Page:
Beirut: 'The Rip Tide'


The Rip Tide (Pompeii Records)

What began as an innocent solo project for a teenage Santa Fe dropout/drifter has now swelled into a full-fledged 11-piece band. Beirut's third album, the extremely meticulous (and often achingly beautiful) The Rip Tide, clearly isn't the work of a loner with his laptop. These are gushing, romantic indie-epics, with no shortage of accordion or horn sections. No overdub is spared, with songwriter Zach Condon still exploring his fascination with world music (and, in particular, Balkan folk) but broadening his palette by flirting occasionally with more accessible pop structures.

The whole thing is beyond lovely, especially the first half, which is crammed full of career highlights, including the hypnotic "Santa Fe," which puts liquid synths over bossa nova programming and a cavalcade of horns and vocal harmonies. Single "East Harlem" makes Grizzly Bear look like Led Zeppelin—a warm piano breeze, horns fading in and out of the mix at the drop of an old-fashioned umbrella. Then there's Condon's voice: a warbly, affected strain that often unintentionally evokes a non-freak Tiny Tim but nonetheless suits his ornate arrangements.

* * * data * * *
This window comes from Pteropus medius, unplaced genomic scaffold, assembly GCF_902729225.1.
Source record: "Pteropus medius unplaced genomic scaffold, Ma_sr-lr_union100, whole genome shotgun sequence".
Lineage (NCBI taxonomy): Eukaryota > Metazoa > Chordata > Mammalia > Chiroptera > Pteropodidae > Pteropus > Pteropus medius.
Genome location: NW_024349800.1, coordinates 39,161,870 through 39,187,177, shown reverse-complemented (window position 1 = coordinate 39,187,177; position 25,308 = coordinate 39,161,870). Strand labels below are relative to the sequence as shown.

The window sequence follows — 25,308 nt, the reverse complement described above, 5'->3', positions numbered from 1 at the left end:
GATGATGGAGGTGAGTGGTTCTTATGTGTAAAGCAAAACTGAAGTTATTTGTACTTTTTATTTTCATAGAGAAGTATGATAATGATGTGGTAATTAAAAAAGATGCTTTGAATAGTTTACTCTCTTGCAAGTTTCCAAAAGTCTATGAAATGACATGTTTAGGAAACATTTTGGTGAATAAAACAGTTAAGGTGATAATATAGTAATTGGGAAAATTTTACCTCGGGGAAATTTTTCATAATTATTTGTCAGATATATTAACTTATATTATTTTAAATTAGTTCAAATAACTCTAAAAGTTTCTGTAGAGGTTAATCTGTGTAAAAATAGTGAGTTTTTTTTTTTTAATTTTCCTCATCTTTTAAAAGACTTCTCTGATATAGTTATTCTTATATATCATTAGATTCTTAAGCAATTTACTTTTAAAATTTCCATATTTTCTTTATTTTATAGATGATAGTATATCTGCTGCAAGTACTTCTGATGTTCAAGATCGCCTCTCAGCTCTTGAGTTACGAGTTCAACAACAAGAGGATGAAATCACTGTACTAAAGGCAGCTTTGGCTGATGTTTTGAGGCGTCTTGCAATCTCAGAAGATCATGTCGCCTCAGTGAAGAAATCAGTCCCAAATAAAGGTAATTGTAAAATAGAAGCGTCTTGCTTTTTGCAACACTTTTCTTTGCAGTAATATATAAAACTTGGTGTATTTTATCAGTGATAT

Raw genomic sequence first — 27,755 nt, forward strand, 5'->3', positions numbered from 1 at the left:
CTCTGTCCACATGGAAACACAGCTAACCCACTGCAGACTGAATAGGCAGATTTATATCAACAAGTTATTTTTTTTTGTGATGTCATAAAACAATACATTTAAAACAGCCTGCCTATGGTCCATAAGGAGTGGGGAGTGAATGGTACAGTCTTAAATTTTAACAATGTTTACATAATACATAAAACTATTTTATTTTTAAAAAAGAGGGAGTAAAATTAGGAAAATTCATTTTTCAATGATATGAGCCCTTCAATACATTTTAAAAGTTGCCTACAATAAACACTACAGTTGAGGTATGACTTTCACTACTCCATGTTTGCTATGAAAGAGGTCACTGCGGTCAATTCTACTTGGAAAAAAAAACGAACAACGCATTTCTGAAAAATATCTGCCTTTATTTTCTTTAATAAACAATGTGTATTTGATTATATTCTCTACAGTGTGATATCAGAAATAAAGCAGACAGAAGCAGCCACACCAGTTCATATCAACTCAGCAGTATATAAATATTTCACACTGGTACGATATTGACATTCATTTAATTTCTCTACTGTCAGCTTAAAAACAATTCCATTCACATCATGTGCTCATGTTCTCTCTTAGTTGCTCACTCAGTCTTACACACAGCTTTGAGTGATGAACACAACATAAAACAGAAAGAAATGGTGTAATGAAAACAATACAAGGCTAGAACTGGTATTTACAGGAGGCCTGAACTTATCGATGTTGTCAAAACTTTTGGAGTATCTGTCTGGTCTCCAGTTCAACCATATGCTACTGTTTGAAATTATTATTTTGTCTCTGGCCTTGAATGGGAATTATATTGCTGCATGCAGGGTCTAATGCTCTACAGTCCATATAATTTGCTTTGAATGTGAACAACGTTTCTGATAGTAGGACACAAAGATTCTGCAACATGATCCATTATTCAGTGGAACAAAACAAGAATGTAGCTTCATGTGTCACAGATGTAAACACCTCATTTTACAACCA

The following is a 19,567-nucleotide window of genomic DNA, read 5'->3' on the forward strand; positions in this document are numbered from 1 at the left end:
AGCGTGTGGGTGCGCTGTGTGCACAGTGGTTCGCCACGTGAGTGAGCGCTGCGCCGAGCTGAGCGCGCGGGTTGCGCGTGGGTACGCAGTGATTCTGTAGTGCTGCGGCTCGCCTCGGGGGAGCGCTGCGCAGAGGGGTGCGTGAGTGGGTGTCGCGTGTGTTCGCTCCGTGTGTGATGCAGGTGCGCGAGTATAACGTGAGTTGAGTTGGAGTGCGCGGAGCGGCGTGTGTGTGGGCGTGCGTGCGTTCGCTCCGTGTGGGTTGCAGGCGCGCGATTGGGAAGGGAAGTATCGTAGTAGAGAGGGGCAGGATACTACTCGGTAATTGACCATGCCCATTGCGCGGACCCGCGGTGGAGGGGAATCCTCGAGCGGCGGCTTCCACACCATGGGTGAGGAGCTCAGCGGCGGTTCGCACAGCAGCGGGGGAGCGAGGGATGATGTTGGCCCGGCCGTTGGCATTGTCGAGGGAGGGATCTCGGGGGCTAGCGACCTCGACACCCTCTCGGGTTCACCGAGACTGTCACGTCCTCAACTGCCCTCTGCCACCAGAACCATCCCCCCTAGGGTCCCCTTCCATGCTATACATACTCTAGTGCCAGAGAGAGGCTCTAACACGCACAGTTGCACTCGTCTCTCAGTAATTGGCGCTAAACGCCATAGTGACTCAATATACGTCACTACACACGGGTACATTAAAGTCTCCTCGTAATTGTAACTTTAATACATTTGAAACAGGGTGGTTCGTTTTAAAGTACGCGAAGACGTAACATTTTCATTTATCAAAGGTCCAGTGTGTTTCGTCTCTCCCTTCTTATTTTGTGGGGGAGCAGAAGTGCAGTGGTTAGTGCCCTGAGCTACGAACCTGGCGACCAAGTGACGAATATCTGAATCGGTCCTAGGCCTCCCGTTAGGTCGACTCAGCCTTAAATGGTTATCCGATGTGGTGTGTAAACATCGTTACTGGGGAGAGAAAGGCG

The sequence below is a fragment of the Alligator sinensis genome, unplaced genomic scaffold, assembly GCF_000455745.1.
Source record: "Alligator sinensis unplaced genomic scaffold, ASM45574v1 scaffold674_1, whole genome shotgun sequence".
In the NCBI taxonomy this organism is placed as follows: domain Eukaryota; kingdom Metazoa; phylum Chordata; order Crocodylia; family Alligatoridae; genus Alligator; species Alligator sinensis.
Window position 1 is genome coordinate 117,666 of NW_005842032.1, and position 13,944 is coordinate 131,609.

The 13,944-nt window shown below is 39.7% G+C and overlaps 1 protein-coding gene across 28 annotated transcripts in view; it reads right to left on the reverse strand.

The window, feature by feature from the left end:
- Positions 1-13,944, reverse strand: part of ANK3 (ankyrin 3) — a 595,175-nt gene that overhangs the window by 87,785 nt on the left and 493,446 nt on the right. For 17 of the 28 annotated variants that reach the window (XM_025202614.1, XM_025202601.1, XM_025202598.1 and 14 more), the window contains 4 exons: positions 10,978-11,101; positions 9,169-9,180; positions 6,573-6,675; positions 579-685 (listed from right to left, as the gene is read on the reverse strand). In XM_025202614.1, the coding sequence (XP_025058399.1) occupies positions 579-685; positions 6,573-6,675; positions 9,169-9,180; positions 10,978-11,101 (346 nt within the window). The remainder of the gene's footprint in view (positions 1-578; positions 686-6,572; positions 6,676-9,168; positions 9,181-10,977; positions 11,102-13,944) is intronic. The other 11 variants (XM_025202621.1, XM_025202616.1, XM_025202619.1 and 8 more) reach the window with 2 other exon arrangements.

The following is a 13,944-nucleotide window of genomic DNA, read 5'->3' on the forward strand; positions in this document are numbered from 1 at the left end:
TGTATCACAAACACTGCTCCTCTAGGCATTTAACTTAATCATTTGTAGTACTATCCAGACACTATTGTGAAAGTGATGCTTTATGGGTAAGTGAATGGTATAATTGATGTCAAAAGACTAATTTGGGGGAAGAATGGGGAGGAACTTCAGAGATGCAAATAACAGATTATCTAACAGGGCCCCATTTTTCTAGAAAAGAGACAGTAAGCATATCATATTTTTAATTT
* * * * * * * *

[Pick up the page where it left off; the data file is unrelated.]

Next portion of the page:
At an hour or so, Condon's tear-streaked sunshine would lose its luster. The accordions, the horns, the unwaveringly tight song structures, the uptight enunciations—it's safe to say no one wants Condon to take himself more seriously. Here, he reins himself in to a cool 33-minute running time, before the preciousness has time to overwhelm.

The lyrics are filled with quiet revelations and half-formed thoughts, a series of gorgeous questions with no attempted answers. But his music is flush with possibilities. "I want you to know," he sings in "Santa Fe," never finishing his own sentence. The answer, as always, is hardly the point.